Easy business exit is as important as easy business entry

This page in:


How to identify and support fast-growing firms that can take off, create jobs, and yield significant value in a short period of time is one of our biggest dilemmas in nurturing private sector development in emerging markets. 
The Sustainable Development Goals (#8) include the need for decent jobs as an important developmental priority, and small and medium size enterprises (SMEs) are expected to create most jobs required to absorb the growing global workforce.
But many young firms will fail; by some accounts more than half of new firms won’t make it to their second birthday. 
However, despite the high rate of firm failure, research from the US and evidence from India, Morocco, Lebanon, Canada and Europe shows that it’s largely young firms that create the bulk of net new jobs  (net jobs are jobs created minus jobs lost) and lasting employment opportunities.
In addition, even when a firm survives beyond the first two years of operation, there are no assurances it will become a fast-growing firm -- a gazelle. 
Although estimates vary widely, the share of gazelles -- fast-growing firms that generate a lot of value-added and jobs -- is thought to be only between 4% to 6% of all SMEs, and, possibly, even less in many emerging countries.
All this makes creating favorable conditions for entrepreneurship a priority. 
Easing business entry -- the time and cost involved in establishing a new enterprise -- is extremely important.  As the annual Doing Business report shows, many countries have made a lot of progress on this indicator over the past decade.  
But business exit is an equally critical piece of the puzzle.

Having easy exit procedures is important to encourage more entrepreneurs to enter the market , attempt to establish a business, and, hopefully, become a gazelle – or fail fast in the process. 
Laws that trap businesses in years of lengthy court proceedings or send a borrower to jail for bankruptcy aren’t conducive for an entrepreneur, a financial institution, or for taking a risk on a new venture, where the known attrition rate is exceptionally high. 
An effective system for insolvency and business exit must be able quickly to distinguish between those firms that can be saved and those that must exit fast.
Then the exiting firms must be able to have their assets – and, crucially, their entrepreneurs – returned to productive use, as soon as possible.
However, in far too many countries, this is where the dynamic forces of the market meet the immovable object that is the legal system. 
Simple issues like fast enforcement of contracts, quick access to courts and private sector actors (lawyers, receivers, trustees, etc.), which are taken for granted as functioning well in some countries, become an insurmountable stumbling block in far too many others.
American entrepreneurs frequently talk about “failing fast and often” as the secret to their ultimate success as a businessperson. In Silicon Valley, arguably the global center of entrepreneurialism, the notion that ‘failing is succeeding’ has become so ingrained that entrepreneurs, who may have gone through one or even two business bankruptcies, wear failure as a badge of honor.  A recent Newsweek article likened this to frogs laying 20,000 eggs to eventually just yield a handful that will grow to adulthood.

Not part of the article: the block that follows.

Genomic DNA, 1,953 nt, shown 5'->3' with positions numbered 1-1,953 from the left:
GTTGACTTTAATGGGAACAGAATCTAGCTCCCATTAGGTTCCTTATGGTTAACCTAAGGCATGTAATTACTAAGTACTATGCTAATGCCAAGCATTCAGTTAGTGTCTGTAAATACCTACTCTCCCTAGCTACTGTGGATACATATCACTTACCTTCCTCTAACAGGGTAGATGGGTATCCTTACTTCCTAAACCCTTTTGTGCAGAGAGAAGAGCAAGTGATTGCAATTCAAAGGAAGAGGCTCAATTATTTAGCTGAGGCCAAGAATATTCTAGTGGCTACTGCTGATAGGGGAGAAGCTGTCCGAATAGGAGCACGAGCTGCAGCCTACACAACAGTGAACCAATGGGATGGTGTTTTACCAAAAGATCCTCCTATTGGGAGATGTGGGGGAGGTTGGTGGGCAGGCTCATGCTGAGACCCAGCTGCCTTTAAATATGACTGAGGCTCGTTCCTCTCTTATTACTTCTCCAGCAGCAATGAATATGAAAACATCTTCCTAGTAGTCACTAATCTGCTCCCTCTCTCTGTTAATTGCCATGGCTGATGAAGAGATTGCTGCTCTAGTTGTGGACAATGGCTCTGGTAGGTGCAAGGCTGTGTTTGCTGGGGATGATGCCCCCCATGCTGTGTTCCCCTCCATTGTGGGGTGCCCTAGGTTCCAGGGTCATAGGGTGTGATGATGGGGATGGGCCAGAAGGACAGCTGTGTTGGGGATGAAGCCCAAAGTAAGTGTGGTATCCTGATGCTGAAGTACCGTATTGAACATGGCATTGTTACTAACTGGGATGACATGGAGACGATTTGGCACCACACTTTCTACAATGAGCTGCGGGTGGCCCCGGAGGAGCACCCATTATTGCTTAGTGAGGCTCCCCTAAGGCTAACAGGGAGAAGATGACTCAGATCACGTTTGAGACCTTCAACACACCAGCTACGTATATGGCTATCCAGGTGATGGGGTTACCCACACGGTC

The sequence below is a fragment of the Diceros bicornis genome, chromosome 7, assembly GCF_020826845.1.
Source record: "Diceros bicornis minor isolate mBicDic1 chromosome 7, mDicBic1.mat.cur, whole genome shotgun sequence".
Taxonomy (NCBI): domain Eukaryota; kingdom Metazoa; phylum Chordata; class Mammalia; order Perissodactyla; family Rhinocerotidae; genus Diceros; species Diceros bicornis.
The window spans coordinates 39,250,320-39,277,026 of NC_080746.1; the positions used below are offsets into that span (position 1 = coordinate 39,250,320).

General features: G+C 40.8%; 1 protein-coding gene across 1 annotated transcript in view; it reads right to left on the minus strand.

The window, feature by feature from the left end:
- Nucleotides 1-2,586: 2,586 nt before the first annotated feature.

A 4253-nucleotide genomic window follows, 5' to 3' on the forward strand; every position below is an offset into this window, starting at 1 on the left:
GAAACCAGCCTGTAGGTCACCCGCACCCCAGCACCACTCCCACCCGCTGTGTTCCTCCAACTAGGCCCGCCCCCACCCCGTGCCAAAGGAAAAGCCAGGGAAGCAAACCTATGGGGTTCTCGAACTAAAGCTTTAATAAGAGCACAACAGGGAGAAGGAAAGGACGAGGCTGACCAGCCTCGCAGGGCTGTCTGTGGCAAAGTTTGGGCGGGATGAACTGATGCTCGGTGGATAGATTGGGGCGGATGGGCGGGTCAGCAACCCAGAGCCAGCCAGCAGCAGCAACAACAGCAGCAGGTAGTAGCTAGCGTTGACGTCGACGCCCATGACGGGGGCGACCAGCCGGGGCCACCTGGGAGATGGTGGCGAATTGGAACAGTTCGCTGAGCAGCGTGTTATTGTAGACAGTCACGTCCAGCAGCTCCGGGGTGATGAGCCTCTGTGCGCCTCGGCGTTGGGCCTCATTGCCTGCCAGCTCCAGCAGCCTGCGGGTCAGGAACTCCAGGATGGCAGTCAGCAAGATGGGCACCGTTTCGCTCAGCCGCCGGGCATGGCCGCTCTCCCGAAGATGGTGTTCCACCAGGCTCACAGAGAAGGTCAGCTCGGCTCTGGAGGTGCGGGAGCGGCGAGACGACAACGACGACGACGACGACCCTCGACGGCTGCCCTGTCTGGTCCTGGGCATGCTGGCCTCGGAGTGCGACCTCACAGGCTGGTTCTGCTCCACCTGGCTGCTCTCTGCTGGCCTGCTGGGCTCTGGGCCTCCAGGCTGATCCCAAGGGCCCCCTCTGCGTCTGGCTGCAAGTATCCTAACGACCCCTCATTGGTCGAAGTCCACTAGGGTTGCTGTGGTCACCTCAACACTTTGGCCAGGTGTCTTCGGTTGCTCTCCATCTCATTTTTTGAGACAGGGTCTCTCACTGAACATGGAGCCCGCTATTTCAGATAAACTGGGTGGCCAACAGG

A system which encourages easy entry and easy exit for businesses is likely to encourage more entrepreneurs to enter the market  and try their luck in building a business. 
While failures and job churn will still happen, more firms going through the creative destruction process will produce a larger number of gazelles.
Quickly returning individual failed entrepreneurs to productive use requires a pro-active approach in giving them a “fresh start,” in addition to decriminalizing business failure.
Also, business exit solutions have to be able to deal with individual bankruptcy.
Many SMEs, particularly in Africa, are essentially one-person ventures, and distinguishing between an entrepreneur’s business debts and personal debts can be arbitrary.
Increasingly, fintech and other technological advances are developing screening methodologies that can test and pre-determine enterprise success. Big data and psychometric testing are two such examples.
Big data, including social data, is now being used to unlock access to financial services to financially-excluded individuals and businesses. On psychometric tests, more research is needed to establish its true merits and ability to determine entrepreneurial aptitude. 
Financial institutions and others are interested in opportunities, and risks, that big data and psychometric tests hold to support entrepreneurs, but these approaches are still in their infancy.
In the meantime, we see huge merits in creating and supporting the entrepreneurial culture the tested, old-fashioned way -- by lowering barriers to business entry and exit.
Securing a large pool of fast-growing companies will help address some of the growth and employment challenges  many developing countries face.


Simon Bell

Global Lead for SME Finance, Finance & Markets

Mahesh Uttamchandani

Practice Manager, Financial Inclusion, Infrastructure & Access in the Finance, Competitiveness, and Innovation Global Practice, World Bank Group

Join the Conversation

The content of this field is kept private and will not be shown publicly
Remaining characters: 1000